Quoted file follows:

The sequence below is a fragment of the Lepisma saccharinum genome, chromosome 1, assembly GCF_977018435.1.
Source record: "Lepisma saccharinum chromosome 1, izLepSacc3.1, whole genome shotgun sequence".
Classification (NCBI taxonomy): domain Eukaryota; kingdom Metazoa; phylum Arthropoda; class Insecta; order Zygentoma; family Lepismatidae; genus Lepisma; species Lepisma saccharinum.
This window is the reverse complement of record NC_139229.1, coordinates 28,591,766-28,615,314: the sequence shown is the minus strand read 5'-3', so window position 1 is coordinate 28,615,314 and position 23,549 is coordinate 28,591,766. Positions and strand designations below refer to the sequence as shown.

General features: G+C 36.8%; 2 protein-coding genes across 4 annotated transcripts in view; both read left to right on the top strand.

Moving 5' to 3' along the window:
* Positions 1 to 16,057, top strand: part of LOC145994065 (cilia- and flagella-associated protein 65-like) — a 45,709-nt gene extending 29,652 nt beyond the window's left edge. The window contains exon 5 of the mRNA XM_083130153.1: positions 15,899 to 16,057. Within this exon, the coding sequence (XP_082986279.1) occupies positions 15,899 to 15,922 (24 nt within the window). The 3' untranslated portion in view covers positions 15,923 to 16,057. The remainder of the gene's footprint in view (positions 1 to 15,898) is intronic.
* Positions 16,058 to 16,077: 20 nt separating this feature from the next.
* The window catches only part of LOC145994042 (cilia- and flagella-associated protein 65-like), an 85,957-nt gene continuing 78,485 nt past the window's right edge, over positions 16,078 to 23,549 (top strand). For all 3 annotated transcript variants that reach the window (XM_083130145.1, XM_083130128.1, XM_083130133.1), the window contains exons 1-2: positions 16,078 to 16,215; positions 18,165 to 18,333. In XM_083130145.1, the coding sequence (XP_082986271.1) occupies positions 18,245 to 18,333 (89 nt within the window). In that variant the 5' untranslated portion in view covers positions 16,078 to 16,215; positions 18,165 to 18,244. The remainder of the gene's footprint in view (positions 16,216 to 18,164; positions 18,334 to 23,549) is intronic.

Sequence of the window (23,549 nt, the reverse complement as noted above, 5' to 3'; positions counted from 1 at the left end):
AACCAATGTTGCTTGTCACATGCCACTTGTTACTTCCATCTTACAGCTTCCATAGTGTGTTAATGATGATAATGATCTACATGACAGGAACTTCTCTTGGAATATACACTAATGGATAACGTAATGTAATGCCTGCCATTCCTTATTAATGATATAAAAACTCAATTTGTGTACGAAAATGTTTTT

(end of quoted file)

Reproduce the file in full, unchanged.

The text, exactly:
The sequence below is a fragment of the Lepisma saccharinum genome, chromosome 1, assembly GCF_977018435.1.
Source record: "Lepisma saccharinum chromosome 1, izLepSacc3.1, whole genome shotgun sequence".
Classification (NCBI taxonomy): domain Eukaryota; kingdom Metazoa; phylum Arthropoda; class Insecta; order Zygentoma; family Lepismatidae; genus Lepisma; species Lepisma saccharinum.
This window is the reverse complement of record NC_139229.1, coordinates 28,591,766-28,615,314: the sequence shown is the minus strand read 5'-3', so window position 1 is coordinate 28,615,314 and position 23,549 is coordinate 28,591,766. Positions and strand designations below refer to the sequence as shown.

General features: G+C 36.8%; 2 protein-coding genes across 4 annotated transcripts in view; both read left to right on the top strand.

Moving 5' to 3' along the window:
* Positions 1 to 16,057, top strand: part of LOC145994065 (cilia- and flagella-associated protein 65-like) — a 45,709-nt gene extending 29,652 nt beyond the window's left edge. The window contains exon 5 of the mRNA XM_083130153.1: positions 15,899 to 16,057. Within this exon, the coding sequence (XP_082986279.1) occupies positions 15,899 to 15,922 (24 nt within the window). The 3' untranslated portion in view covers positions 15,923 to 16,057. The remainder of the gene's footprint in view (positions 1 to 15,898) is intronic.
* Positions 16,058 to 16,077: 20 nt separating this feature from the next.
* The window catches only part of LOC145994042 (cilia- and flagella-associated protein 65-like), an 85,957-nt gene continuing 78,485 nt past the window's right edge, over positions 16,078 to 23,549 (top strand). For all 3 annotated transcript variants that reach the window (XM_083130145.1, XM_083130128.1, XM_083130133.1), the window contains exons 1-2: positions 16,078 to 16,215; positions 18,165 to 18,333. In XM_083130145.1, the coding sequence (XP_082986271.1) occupies positions 18,245 to 18,333 (89 nt within the window). In that variant the 5' untranslated portion in view covers positions 16,078 to 16,215; positions 18,165 to 18,244. The remainder of the gene's footprint in view (positions 16,216 to 18,164; positions 18,334 to 23,549) is intronic.

Sequence of the window (23,549 nt, the reverse complement as noted above, 5' to 3'; positions counted from 1 at the left end):
AACCAATGTTGCTTGTCACATGCCACTTGTTACTTCCATCTTACAGCTTCCATAGTGTGTTAATGATGATAATGATCTACATGACAGGAACTTCTCTTGGAATATACACTAATGGATAACGTAATGTAATGCCTGCCATTCCTTATTAATGATATAAAAACTCAATTTGTGTACGAAAATGTTTTT